Is it noble for us to say, "This year, even though there's going to be Hari Raya, there will be no Hari Raya gathering at the house, the government will not pay for the minister or deputy minister"?

I talked about the Jabatan Hal Ehwal Khas (Jasa) under the Information Ministry. They are gathering all the (Umno) ketua cawangan (division chiefs), according to state.

Some states send two, three thousand people. They come to Kuala Lumpur and stay in hotels. The speakers are Pak Lah and (Umno information chief ) Muhammad Muhammad Taib, and they talk on Umno.

Jasa said, "It's not a campaign; we invite these people to give talks on price hike, all the current issues."

That's fair enough; but why didn't you invite others, like non-government organisations from Kelantan, Terengganu, Kedah?

This is what resulted in Umno being defeated in these states. BN has the power, but the people rejected it, because these are the things they object to. Hotel, transport - all paid for by Jasa.

Celebrations. So many celebrations, like Hari Merdeka, the launch of Labour Day or whatever day. You will see thousands of people brought into KL from various agencies. And it's all paid for by the government.

Gatherings: The prime minister visits the state and officiates a factory. The MB wants to impress upon the PM that he is a terror punya menteri besar (a good MB). So, when the PM comes, 5,000 supporters turn up, and the PM thinks, "You are a good MB."

Do you know how much is spent on transportation, food, tents?

They think doing this shows the public supports the government. But, at the end of the day, it becomes the other way around.

I've been overseas many times and I've attended quite a number of functions organised by the government where their ministers and even the prime minister is present.

No bunga manggar! So simple. When they have a conference, there are no corsages or rosettes for the VIP, and no kompang. And the VIP don't care if the press don't come.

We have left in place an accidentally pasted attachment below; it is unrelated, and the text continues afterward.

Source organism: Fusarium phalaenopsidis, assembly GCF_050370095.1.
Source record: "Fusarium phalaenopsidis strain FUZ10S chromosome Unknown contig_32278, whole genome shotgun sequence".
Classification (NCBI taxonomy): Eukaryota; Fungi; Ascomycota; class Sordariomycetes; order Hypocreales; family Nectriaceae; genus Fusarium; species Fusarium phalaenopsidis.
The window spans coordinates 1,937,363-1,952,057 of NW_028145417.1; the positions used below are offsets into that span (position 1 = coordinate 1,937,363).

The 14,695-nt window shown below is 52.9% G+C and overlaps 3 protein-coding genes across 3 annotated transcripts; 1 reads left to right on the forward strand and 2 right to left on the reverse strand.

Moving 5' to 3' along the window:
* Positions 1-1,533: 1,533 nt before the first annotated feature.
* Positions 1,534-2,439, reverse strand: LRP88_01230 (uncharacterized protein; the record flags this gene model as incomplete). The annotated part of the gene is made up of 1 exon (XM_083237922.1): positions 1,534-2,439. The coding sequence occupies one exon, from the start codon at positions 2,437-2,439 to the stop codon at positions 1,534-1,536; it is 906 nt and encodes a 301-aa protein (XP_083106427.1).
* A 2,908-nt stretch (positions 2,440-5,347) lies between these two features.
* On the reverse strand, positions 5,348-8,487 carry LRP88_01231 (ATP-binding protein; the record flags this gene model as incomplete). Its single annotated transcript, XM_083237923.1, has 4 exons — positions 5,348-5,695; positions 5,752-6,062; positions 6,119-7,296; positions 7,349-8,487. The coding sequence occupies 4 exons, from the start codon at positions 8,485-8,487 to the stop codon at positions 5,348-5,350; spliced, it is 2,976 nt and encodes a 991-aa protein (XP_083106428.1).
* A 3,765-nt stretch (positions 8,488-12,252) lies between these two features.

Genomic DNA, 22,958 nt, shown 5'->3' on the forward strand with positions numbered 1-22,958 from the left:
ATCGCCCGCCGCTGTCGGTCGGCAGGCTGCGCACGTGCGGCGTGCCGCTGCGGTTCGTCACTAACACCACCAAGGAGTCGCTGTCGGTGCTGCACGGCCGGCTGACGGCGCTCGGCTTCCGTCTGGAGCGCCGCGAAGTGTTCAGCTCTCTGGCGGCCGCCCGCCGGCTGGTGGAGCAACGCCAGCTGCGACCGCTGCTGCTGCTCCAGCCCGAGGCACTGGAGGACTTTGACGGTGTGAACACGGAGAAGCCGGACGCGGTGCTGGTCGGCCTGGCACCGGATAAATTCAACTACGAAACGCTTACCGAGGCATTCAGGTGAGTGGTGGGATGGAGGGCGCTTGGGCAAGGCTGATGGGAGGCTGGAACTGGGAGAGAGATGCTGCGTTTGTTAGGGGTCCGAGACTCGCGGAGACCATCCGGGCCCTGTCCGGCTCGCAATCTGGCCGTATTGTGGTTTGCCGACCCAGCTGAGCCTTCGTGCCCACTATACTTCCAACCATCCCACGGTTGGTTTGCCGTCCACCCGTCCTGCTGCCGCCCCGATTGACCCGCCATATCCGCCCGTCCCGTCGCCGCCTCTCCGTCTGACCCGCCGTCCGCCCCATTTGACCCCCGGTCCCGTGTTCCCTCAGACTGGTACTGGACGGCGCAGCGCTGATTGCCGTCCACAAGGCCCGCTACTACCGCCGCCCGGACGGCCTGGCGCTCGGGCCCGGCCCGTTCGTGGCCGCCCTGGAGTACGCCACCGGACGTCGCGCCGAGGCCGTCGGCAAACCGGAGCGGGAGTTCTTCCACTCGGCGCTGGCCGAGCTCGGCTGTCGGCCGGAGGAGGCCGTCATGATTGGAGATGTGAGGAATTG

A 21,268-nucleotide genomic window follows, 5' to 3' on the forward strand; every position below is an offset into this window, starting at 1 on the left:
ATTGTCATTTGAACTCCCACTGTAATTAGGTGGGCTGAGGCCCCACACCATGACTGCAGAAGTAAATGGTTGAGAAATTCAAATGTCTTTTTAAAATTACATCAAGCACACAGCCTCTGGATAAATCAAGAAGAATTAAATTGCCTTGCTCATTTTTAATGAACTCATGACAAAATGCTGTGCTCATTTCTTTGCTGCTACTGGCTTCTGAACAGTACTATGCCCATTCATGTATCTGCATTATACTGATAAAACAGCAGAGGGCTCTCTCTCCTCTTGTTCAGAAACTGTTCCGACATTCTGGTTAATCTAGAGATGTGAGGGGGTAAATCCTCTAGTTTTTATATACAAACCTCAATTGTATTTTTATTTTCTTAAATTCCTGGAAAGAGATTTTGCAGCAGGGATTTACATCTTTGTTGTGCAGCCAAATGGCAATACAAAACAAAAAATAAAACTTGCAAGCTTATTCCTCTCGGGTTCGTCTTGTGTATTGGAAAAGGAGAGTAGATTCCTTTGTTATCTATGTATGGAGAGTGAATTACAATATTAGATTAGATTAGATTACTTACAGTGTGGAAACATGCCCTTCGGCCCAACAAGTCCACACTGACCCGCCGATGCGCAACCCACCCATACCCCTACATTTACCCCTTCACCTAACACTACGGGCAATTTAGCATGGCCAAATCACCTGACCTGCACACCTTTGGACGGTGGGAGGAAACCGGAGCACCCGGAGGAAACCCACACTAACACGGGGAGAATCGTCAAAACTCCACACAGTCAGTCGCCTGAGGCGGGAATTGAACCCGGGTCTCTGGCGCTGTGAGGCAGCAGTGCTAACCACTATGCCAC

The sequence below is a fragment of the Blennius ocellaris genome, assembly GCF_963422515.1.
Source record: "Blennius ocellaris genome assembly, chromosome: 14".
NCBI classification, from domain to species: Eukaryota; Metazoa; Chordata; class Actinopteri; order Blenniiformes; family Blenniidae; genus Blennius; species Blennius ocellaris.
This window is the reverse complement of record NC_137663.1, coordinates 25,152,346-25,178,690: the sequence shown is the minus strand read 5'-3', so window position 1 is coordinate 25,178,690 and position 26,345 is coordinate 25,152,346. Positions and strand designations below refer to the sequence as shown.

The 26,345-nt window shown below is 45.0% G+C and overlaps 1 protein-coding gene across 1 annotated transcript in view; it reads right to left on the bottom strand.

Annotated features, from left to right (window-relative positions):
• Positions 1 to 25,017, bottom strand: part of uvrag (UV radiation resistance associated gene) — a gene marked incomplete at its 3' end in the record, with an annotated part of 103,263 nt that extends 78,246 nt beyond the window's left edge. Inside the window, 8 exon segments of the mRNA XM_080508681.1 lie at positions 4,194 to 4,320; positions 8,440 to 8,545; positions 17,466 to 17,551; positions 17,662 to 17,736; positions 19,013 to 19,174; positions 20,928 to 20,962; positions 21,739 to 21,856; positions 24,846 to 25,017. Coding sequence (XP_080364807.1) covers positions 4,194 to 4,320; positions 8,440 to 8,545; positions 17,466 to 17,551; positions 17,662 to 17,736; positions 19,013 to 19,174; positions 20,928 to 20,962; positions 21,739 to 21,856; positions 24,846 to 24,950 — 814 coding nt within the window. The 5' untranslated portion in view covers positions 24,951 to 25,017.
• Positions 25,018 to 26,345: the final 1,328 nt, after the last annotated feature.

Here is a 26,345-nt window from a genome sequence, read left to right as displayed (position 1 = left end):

Just shake hands with people and go. And they only eat a little bit, no lavish spread.

But, at the end of the day, they won the elections.

There is no point in having a big function, spending a lot of money, but the stomach of the people is empty.

You belanja besar (spend a lot of money), but people feel now semua harga barang-barang naik (everything goes up).

At the end of the day, election comes, you lose.

So, it doesn't matter that it's a small programme, or that it's not glamorous. But (what matters is) the people feel okay.

Malaysians are very kind.

They get angry because the price of goods go up, and there's not enough money. When they look at their leaders living lavish lives, driving big cars, they become angry.

But if they see their leaders are suffering too, then they are not angry. Sama-sama (everyone suffers together). This is very important.

But here, leaders nak tunjuk aje (just want to show off). Nak tunjuk glamour, tapi actually kalah (want to be glamourous, but actually lose).

Never mind if there aren't a lot of people at the functions. As long as the people are more happy.

When government offices have their gathering, everyone is forced to attend. If they don't attend, it will be recorded. So, they go.

But look at teachers. A lot of teachers, when they work with the government, they support BN. Once they retire, all support opposition. Why? Because they were forced last time. If we hadn't forced them last time, they wouldn't be angry with us.

It doesn't matter if they don't come for the gathering, as long as, at the end of the day, they vote for BN.

The approach is wrong.

Q: The other very interesting question you raised was whether the government or the prime minister really understands what people are going through on the ground. Now why would you say that?

A: Firstly, the motion on Monday should've been presented by the prime minister, but it was put forward by Domestic Trade and Consumer Affairs Minister Datuk Shahrir (Abdul Samad). But this is a major issue. So people want to listen to a reply by Pak Lah.

The prime minister should present the motion by having a plan.

And Parliament should have allowed three or four days to debate, instead of just one.

With Malaysian people, if it's been explained properly and the government really has a justification, they will accept it.

Kalau zaman susah pemimpin jalan kaki, rakyat jalan kaki tak apa.

Kalau zaman susah pemimpin naik kereta, rakyat kena jalan kaki - ah, rakyat mengamuk.

Now you look at us - give money, take people for meals, carry people around in a bus and have them meet Pak Lah and when we ask if they are sure they will vote (for the government), they reply: "Sure!"

And then what did they do?

How are we going to determine that this will not happen in the next election?

2 Comments:

Anonymous hyperX said...

So by any chance the petrol price can decrease? Life has been difficult these days. Sigh...

July 02, 2008 12:19 PM  
Blogger yapthomas said...

Totally agree..
This is the kind of candidate that I will stand by and vote for him NEXT!

July 04, 2008 9:46 PM